I’m not knocking Marvel [Disney] and DC [Time Warner] — they have their business, the überniche segment of a niche market is ours — what I’m trying to say is I could spend $10,000 on manga this year and still not be able to buy every book that came out in 2012.

I think we can all agree that Manga, Our Chosen Hobby, isn’t where it was in 2006 and isn’t coming all-the-way-back any time soon — but there are still great books coming out every year.


As noted, my list is incomplete, but here’s a few call-outs I feel are necessary:

Jim Killen is the best friend I have whom I’ve never met, never even spoken to – hell, I don’t even ‘know’ him online. He’s the graphic novel buyer in New York for my large bookstore chain, and that means he’s fed me new manga titles for over 11 years now. I’ve never even thanked him for it. Jim isn’t as well known as some others, but he still crops up now and then; for ICv2’s pre-NYCC industry panels, for example, or as a source of recommendations at

Jim is fighting the good fight: we all know manga sales are not at historic highs, but he’s still working to get the best titles onto normal, mainstream displays in our stores, and at least every other year is championing some initiative to raise manga’s profile in store, where new customers can discover it. – Thanks, Jim.

Kurt Hassler, at one point, was Jim’s opposite number in the Borders chain, and I think we all can agree that Borders did manga Better. Borders gambled on substantially increased sales to teens and manga was certainly part of that initiative. Kurt, personally, drove much of that business while he was at Borders – and it was no surprise when Kurt partnered with Rich Johnson in 2006 to form Yen Press under Hachette. In my most recent Manga Bestseller Chart, Yen was responsible for 23% of the Top 500 manga volumes, not bad at all considering the market leader, VIZ, has nine different imprints and a backlist that goes back 20 years.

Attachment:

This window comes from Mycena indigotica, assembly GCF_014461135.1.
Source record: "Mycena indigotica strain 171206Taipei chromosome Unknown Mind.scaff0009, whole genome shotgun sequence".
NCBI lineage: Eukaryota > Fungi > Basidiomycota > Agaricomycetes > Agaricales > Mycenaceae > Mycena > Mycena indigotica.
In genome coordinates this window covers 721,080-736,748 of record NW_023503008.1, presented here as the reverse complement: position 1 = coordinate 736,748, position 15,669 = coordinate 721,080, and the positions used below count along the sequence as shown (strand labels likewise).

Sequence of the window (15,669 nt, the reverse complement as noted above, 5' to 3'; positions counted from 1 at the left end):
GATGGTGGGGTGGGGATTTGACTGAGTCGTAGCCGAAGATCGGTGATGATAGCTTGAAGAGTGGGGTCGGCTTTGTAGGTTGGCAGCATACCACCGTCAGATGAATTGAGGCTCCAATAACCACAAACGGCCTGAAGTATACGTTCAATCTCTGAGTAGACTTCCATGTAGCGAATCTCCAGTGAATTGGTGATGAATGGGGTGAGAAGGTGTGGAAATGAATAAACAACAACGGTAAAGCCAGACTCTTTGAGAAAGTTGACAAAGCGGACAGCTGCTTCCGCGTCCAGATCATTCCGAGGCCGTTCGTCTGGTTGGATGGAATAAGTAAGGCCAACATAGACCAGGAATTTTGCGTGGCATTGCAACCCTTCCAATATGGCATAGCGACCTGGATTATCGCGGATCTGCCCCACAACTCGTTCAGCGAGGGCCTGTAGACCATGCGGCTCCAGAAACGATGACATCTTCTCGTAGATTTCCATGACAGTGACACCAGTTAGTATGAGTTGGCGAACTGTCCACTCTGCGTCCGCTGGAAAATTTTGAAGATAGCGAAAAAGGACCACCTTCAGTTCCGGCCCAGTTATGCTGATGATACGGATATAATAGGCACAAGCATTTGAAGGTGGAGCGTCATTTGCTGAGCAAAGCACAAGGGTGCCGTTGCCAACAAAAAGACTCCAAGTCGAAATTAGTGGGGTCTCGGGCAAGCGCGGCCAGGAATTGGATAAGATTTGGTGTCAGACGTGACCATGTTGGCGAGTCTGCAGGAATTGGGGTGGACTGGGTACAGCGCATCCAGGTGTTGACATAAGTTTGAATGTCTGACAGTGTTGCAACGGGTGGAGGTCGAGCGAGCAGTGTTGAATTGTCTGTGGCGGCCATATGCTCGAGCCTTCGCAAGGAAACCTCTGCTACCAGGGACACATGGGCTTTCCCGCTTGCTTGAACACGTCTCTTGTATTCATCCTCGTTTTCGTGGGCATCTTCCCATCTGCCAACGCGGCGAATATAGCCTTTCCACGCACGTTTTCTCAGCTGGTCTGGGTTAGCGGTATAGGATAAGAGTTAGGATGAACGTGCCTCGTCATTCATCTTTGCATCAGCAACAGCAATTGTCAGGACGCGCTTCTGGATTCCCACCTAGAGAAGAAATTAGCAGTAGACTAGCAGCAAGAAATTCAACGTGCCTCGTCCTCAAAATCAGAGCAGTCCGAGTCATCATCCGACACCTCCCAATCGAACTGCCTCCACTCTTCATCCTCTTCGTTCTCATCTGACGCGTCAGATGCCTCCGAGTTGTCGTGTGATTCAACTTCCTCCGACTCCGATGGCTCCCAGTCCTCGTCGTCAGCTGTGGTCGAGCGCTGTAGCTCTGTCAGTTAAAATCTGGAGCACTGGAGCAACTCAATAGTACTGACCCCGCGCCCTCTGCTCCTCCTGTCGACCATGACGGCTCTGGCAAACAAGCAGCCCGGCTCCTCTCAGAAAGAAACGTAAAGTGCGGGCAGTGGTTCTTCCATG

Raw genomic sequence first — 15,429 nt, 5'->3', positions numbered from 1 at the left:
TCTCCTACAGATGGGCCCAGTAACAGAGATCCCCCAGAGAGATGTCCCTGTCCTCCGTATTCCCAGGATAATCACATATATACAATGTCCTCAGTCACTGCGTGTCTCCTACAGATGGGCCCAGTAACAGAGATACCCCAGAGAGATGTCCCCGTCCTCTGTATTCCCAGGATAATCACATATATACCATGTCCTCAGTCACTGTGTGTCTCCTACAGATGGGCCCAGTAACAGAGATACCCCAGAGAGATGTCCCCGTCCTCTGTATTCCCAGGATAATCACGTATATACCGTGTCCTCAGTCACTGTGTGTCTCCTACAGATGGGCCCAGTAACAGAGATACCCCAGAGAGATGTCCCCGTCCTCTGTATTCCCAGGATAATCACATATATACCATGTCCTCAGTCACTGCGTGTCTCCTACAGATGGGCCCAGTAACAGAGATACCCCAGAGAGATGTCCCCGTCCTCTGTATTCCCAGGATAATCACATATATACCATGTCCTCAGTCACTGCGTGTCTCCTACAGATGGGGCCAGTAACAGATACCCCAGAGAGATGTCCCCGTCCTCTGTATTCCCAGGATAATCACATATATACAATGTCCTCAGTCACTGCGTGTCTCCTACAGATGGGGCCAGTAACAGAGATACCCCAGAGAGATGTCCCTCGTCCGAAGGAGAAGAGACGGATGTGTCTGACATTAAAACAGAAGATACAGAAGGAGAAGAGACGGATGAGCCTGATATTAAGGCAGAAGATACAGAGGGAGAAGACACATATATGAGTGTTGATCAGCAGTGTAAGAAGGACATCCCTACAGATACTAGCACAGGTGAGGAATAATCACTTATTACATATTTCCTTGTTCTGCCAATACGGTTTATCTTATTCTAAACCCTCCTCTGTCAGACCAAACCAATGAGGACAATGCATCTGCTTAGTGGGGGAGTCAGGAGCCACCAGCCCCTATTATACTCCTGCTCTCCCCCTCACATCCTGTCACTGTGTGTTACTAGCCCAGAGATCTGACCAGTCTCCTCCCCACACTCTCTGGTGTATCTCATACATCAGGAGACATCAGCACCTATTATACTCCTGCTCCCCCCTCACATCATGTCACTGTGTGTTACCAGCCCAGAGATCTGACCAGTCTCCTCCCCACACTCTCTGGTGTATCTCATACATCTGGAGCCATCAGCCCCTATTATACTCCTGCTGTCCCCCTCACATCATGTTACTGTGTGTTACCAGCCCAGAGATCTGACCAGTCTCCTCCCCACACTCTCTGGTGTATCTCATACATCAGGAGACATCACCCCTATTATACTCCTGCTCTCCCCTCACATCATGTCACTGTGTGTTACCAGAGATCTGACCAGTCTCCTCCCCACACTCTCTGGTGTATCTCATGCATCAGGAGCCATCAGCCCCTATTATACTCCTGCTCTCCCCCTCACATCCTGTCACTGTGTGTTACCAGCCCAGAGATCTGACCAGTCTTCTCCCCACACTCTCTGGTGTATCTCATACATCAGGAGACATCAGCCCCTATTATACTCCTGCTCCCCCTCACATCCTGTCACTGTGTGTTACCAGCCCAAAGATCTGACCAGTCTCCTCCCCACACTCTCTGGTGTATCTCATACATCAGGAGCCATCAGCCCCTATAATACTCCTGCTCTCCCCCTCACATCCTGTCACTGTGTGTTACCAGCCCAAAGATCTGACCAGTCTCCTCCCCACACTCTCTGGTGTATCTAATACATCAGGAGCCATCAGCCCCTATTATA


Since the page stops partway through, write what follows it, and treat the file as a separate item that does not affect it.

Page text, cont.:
Thanks, Kurt. You’re aces in my book.


Even before these two men were able to break manga into a stolid, moribund bookselling industry, someone had to introduce us to manga. I think an argument can be made that there were several someones (and that anime and video games also had a substantial role to play) but there are some names that immediately spring to mind:

Fred Schodt, among other accomplishments, wrote Manga! Manga! The World of Japanese Comics in 1983 – a book so significant it gets its own wikipedia entry [“this article is a stub. You can help Wikipedia by expanding it” — really, guys? we can fix that, at least]